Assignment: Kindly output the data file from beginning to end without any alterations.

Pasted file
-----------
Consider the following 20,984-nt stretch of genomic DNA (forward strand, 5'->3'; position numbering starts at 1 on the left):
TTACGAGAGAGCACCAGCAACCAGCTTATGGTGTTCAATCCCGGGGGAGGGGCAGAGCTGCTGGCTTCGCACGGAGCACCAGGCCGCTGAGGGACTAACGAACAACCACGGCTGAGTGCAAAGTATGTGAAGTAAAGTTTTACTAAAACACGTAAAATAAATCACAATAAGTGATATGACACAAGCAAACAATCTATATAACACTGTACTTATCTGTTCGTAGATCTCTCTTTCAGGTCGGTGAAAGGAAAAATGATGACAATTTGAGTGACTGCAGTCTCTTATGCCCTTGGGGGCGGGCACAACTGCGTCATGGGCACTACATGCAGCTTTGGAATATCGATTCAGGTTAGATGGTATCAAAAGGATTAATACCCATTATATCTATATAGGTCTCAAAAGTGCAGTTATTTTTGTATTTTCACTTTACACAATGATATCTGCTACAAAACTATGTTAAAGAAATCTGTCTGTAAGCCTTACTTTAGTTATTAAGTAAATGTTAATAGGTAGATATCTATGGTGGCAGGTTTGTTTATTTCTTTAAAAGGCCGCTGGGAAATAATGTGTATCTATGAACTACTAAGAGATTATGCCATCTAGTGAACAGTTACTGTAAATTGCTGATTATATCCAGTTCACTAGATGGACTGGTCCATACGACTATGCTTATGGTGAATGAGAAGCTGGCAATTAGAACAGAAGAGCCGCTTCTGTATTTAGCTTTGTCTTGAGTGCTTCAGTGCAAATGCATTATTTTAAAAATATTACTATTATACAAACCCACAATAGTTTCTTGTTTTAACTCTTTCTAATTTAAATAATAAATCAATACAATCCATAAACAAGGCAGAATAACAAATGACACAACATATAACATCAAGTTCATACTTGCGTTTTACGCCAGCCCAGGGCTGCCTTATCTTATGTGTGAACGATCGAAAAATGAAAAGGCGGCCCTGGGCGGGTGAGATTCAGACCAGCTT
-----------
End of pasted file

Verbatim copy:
Consider the following 20,984-nt stretch of genomic DNA (forward strand, 5'->3'; position numbering starts at 1 on the left):
TTACGAGAGAGCACCAGCAACCAGCTTATGGTGTTCAATCCCGGGGGAGGGGCAGAGCTGCTGGCTTCGCACGGAGCACCAGGCCGCTGAGGGACTAACGAACAACCACGGCTGAGTGCAAAGTATGTGAAGTAAAGTTTTACTAAAACACGTAAAATAAATCACAATAAGTGATATGACACAAGCAAACAATCTATATAACACTGTACTTATCTGTTCGTAGATCTCTCTTTCAGGTCGGTGAAAGGAAAAATGATGACAATTTGAGTGACTGCAGTCTCTTATGCCCTTGGGGGCGGGCACAACTGCGTCATGGGCACTACATGCAGCTTTGGAATATCGATTCAGGTTAGATGGTATCAAAAGGATTAATACCCATTATATCTATATAGGTCTCAAAAGTGCAGTTATTTTTGTATTTTCACTTTACACAATGATATCTGCTACAAAACTATGTTAAAGAAATCTGTCTGTAAGCCTTACTTTAGTTATTAAGTAAATGTTAATAGGTAGATATCTATGGTGGCAGGTTTGTTTATTTCTTTAAAAGGCCGCTGGGAAATAATGTGTATCTATGAACTACTAAGAGATTATGCCATCTAGTGAACAGTTACTGTAAATTGCTGATTATATCCAGTTCACTAGATGGACTGGTCCATACGACTATGCTTATGGTGAATGAGAAGCTGGCAATTAGAACAGAAGAGCCGCTTCTGTATTTAGCTTTGTCTTGAGTGCTTCAGTGCAAATGCATTATTTTAAAAATATTACTATTATACAAACCCACAATAGTTTCTTGTTTTAACTCTTTCTAATTTAAATAATAAATCAATACAATCCATAAACAAGGCAGAATAACAAATGACACAACATATAACATCAAGTTCATACTTGCGTTTTACGCCAGCCCAGGGCTGCCTTATCTTATGTGTGAACGATCGAAAAATGAAAAGGCGGCCCTGGGCGGGTGAGATTCAGACCAGCTT